With news this week that Fairfax is cooling its usage of Instant Articles (IA) and The Guardian halting completely, the complicated relationship between media companies and Facebook seems to be reaching another crunch point.
IA has been controversial since Facebook launched it nearly two years ago. The format was sold as a way for articles to load faster than other Facebook posts that take readers back to publishers’ own sites.
In return, Facebook receives up to 30% of the ad revenue if it sells the ads in the article and gets to keep users within its ecosystem. Publishers keep 100% of the revenue if they sell their own ads.
But results have been lacklustre and there has been a growing concern from publishers about pushing their content off-platform.
Facebook has a terse relationship with the industry as many publishers feel they are forced into bed with the digital giant or risk losing their audience. Others like BuzzFeed are content with Facebook, pushing 100% of articles through the format.
Another area where publishers say IA falls short is its subscription options. Facebook doesn’t have a way for publishers to paywall IA, which has become more of an issue as more publishers look to a subscription model to compensate a weak ad market.
The Australian told AdNews earlier this week it has never published its content on IA due to lack of support for premium subscription content.
In response, Facebook is making concessions for publishers, admitting there is work to be done to make IA more appealing. Facebook has a vested interest in keeping publishers happy as its main goal is to keep people within its ecosystem.
Earlier this month Facebook launched call-to-action units that let publishers serve messages in IA stories inviting people to sign up for a newsletter or “like” their Facebook pages.
The service was launched in a bid to help publishers have more direct lines of communication with their readers.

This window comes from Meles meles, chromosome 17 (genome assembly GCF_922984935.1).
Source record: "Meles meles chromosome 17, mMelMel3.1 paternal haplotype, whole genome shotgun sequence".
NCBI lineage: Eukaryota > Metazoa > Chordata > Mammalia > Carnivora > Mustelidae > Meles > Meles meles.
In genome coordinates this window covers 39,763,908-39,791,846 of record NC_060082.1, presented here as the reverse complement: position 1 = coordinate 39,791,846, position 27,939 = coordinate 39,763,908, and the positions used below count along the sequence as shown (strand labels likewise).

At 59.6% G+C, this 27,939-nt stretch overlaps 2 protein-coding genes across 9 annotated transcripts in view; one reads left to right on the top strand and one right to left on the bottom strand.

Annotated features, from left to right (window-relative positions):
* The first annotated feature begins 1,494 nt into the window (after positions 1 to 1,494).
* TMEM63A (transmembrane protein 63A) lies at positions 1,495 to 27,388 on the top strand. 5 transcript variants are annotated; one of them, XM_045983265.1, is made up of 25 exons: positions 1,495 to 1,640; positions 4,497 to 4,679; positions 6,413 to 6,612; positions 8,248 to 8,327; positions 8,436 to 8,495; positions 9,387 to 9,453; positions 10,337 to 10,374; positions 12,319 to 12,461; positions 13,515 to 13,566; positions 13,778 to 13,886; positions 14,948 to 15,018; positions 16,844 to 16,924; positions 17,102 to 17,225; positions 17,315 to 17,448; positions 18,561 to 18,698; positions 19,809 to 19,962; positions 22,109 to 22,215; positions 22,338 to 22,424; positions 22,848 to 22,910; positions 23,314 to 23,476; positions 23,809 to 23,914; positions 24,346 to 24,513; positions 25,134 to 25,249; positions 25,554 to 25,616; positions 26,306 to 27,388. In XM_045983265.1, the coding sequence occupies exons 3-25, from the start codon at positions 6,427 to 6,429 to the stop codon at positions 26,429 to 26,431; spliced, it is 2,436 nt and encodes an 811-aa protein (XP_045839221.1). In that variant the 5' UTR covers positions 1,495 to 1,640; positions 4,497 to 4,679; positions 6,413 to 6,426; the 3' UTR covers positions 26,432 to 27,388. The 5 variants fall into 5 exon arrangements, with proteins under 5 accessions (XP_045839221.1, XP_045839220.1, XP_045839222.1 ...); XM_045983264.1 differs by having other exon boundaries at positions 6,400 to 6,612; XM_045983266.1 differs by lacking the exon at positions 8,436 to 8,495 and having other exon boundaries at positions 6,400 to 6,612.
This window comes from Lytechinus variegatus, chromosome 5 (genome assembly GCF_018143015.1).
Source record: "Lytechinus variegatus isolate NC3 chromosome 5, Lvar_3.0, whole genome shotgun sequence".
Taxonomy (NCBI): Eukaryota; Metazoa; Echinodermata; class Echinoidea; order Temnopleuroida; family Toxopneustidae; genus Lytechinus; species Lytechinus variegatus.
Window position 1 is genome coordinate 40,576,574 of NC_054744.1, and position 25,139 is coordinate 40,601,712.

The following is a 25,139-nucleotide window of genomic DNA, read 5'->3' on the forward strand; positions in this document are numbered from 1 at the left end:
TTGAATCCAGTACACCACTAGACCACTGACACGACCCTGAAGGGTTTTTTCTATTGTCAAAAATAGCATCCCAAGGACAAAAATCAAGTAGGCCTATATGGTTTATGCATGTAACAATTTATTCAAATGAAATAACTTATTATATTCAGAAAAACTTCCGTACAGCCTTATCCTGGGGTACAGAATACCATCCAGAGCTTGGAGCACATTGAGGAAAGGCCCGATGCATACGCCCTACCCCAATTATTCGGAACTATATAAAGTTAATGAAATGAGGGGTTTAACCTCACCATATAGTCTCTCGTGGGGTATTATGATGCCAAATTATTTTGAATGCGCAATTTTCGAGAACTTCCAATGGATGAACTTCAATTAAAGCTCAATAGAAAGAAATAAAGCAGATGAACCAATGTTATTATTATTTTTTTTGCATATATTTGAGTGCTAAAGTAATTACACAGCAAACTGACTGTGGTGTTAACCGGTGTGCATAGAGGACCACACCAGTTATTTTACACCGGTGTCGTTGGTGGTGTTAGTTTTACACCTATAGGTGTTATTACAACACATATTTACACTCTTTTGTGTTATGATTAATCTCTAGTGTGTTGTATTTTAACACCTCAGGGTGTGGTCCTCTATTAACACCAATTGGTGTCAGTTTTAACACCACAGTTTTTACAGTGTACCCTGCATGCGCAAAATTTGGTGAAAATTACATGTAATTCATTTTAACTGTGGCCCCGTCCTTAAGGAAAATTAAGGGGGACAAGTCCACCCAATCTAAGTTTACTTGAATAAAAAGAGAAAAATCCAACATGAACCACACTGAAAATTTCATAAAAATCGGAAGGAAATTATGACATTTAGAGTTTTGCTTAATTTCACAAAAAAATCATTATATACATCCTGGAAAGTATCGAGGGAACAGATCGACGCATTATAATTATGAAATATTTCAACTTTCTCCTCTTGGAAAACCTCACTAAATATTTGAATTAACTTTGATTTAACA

It’s also testing trial subscription signups and mobile app install promos within IA with The Washington Post and The Telegraph in the US.
But will it be enough for publishers to pivot back to Instant Articles?
A more advanced subscription product in IA or revenue guarantees per page view could help Facebook win back the trust (and dollars) of publishers.
However, introducing a subscription model raises more questions about revenue sharing and what data the publisher will receive – another bugbear for media companies.
Last year when AdNews dug deeper on the issue, someone in a top ranking commercial role at a publisher in Australia said Facebook is "holding publishers to ransom", but that media companies were helpless in the situation.
The exec went on to say that the digital duopoly demands for content to be given away, referencing the 30% revenue Facebook takes as part of the Instant Article share.
His thoughts were mirrored by The Guardian editor-in-chief Katharine Viner earlier this year who took aim at Facebook pinching publisher's ad dollars.
Her impassioned point-of-view is one shared by many in the industry, however publishing execs are hesitant to speak out against Facebook because it has become such a vital part of distributing content.
Another way Facebook could improve IA is to allow publishers to sell their own IA inventory programmatically rather than making them rely on its Audience Network – a process some have labelled “ineffective”.
The fact that Facebook is launching new IA features and attempting to meet publisher demands is a good sign it’s listening to industry feedback.
But, like we've seen recently with the Audited Media Association of Australia's mass exodus, publishers tend to move in packs and now The Guardian and Fairfax have made the move away, more publishers are likely to question their involvement.